This Arrow review contains spoilers.
Arrow Season 7 Episode 9
As much fun as Part 1 of the Elseworlds crossover was (Lois Lane!), Part 2 brought with it even more excitement and downright glee. Considering that past crossovers have struggled with bloated premises and lack of momentum, Elseworlds blows them all out of the water.
Everyone talks a lot about seeing new villains or how our favorite characters will team up in cool action set pieces, but for my money some of the best moments in this or any crossover are the small moments between characters, many of which feel like adlibs of siblings ribbing each other because the writers and actors have developed the characters so well. This episode has those in spades, not to mention letting us meet Batwoman in earnest, and a real Arkham Asylum throwndown.
Ruby Rose felt perfect in the role of Kate Kane here – aloof, mysterious, clearly had her own agenda, but eventually warming up just an intriguing smidge. As a backdoor pilot for Batwoman, I’d consider it a success. Of note is the excellent chemistry between Kate Kane and Kara Danvers, with and without capes. If Kate Kane isn’t queer then there’s no justice in this world, but you also can’t tell me that Kara Danvers was casually using her x-ray vision on her for no reason.
The Batman references felt fun and having Barry around meant you could have someone say his name with reverence while someone else (jealous Boliver) claimed he was merely an urban legend, all the while sounding like a tantruming child, and neither one sounds too far into fan service or like you’re pretending for no reason. The change to the show’s soundtrack and overall visual style also helped set the tone for Gotham and the idea that this was its own world and (potentially) its own show, one that could stand alone in the near future. Can you hear me, CW? Give us that Kate Kane solo show!
Each Arrowverse show brings its own challenges to a crossover – with Supergirl, the issue is mostly that it’s on it’s own Earth, which is why the rest of the gang hasn’t shown up so far. And of course the Legends of Tomorrow crew are just too big of a crowd and their time-travelling mandate makes it harder to justify why they need to be brought it. Cutting it down to just these three shows definitely made it easier for this crossover to succeed, but the subject matter also plays a big part.
But one of the hardest things about these crossovers is blending the different tones of the show, especially for Arrow, which is now the odd man out. Getting Oliver Queen out of grimdark land, in the sense of lifting him out of his show, his city, and in this sense his body, meant that the entire enterprise could be so much more joyously goofy. Stephen Amell is a funny guy, but he only ever gets to play a narrow part of the spectrum. Sometimes it works, but on rougher seasons it has felt more like a prison than a character trait. The body swapping, whether it’s a Freaky Friday or a Quantum Leap, got Oliver Queen into a place of levity and we’re all better for it.
Throughout the crossover, Kara has continued to mull over her quandary about revealing her secret identity, first with her cousin/Superman, and now with Kate Kane in reference to her cousin, Bruce Wayne and not-so-subtextually, Batman. I’m hoping that Oliver and Kara will have a chance to discuss this as well, since he’s going through it in a big way right now.
The best fight scenes of the episode all take place in and around Arkham Asylum – poor Cisco just can’t catch a break. There’s a bit too much shakey cam for my liking, and the Flash’s solution is always a bit too quick and easy, but watching Diggle fight off a million guys is always fun. The best part is the three in one fight with the Scarecrow-inspired hallucinogen that gets Barry and Oliver fighting each other, but thinking they’re fighting each other’s former nemeses, which is as good an excuse to bust out Malcolm Merlyn as any. Have we ever gone this long without seeing him?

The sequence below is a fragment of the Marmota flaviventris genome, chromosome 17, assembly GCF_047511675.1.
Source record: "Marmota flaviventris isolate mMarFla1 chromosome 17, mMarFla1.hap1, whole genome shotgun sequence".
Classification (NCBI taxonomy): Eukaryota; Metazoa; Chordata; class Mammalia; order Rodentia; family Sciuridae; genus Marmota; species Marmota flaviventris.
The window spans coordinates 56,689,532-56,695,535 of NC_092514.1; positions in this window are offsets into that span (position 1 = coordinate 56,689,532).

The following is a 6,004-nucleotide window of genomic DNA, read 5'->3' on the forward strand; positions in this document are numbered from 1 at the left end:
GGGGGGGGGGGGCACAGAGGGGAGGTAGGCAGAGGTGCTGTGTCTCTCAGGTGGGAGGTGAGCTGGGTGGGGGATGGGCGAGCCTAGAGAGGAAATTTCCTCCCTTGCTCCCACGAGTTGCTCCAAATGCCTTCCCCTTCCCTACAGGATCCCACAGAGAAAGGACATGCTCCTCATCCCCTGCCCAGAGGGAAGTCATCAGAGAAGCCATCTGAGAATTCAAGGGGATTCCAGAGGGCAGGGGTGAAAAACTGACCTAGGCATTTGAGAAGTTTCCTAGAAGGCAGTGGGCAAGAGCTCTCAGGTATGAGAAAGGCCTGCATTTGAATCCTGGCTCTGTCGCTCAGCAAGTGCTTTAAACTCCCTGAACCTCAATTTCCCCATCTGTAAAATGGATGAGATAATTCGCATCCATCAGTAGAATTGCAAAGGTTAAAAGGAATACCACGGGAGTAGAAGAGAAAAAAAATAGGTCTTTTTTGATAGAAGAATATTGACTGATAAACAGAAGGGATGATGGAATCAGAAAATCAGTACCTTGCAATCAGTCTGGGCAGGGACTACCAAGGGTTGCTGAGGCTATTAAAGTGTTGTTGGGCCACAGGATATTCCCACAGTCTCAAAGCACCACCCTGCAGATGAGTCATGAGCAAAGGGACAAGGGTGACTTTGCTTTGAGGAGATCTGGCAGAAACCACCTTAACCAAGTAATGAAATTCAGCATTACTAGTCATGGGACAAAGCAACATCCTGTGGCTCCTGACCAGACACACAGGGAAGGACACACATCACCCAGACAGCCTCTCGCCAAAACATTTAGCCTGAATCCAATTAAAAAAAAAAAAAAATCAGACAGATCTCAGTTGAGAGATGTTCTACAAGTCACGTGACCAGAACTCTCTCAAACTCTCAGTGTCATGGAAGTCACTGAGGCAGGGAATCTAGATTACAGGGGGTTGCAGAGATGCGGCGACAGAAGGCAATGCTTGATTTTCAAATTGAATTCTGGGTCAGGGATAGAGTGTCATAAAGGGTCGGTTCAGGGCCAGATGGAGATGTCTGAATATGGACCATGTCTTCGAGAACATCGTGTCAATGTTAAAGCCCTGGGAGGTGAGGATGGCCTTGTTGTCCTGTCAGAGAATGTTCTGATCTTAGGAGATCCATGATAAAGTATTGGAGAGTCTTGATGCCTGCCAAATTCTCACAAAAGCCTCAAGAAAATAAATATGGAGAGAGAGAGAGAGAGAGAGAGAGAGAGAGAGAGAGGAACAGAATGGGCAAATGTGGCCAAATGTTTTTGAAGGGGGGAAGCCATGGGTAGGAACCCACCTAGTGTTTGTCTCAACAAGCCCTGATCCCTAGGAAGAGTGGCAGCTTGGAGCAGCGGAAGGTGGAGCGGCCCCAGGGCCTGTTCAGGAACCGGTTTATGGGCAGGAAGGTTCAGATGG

It’s interesting that even the hallucinogens are thrown off by the reality switch, but that also means that the highly personal taunts shouldn’t be all that hurtful since, well, they’re not actually about them. This fight ends up adding to Barry and Oliver’s lesson in learning about one another, but the logic of how scared and fight-y they’re supposed to be gets a bit fuzzy to me in the middle there.
This is ultimately an episode of Arrow, and it turns out Barry Allen was the perfect person to help Oliver work through a tumultuous time. Being perceived as Barry may have made it easier for Oliver to try a few things on for size, since he didn’t have to do it with his own face. I can’t imagine how long it would’ve taken without Barry or the swap to get an insight like the one Oliver offered up in his apology to Barry about how Barry gets to be liked and Oliver mistakenly thought he got his powers easily. Oliver is at a point in his life and his career as a vigilante where he would like to be motivated by something other than darkness and anger. It reminds me of what Bruce Springsteen recently said in an interview:
“Long ago, the defenses I built to withstand the stress of my childhood, to save what I had of myself, outlived their usefulness, and I’ve become an abuser of their once lifesaving powers. I relied on them wrongly to isolate myself, seal my alienation, cut me off from life, control others, and contain my emotions to a damaging degree. Now the bill collector is knocking, and his payment’ll be in tears.”
Oliver Queen is looking for a new way forward, and with the help of his friend Barry Allen, it seems he may have found it. The tension between Oliver and Felicity is woven throughout this episode and while it’s not resolved, Oliver makes clear that his intension is to work with Felicity to resolve it, rather than closing up or keeping secrets, the way he has done in the past.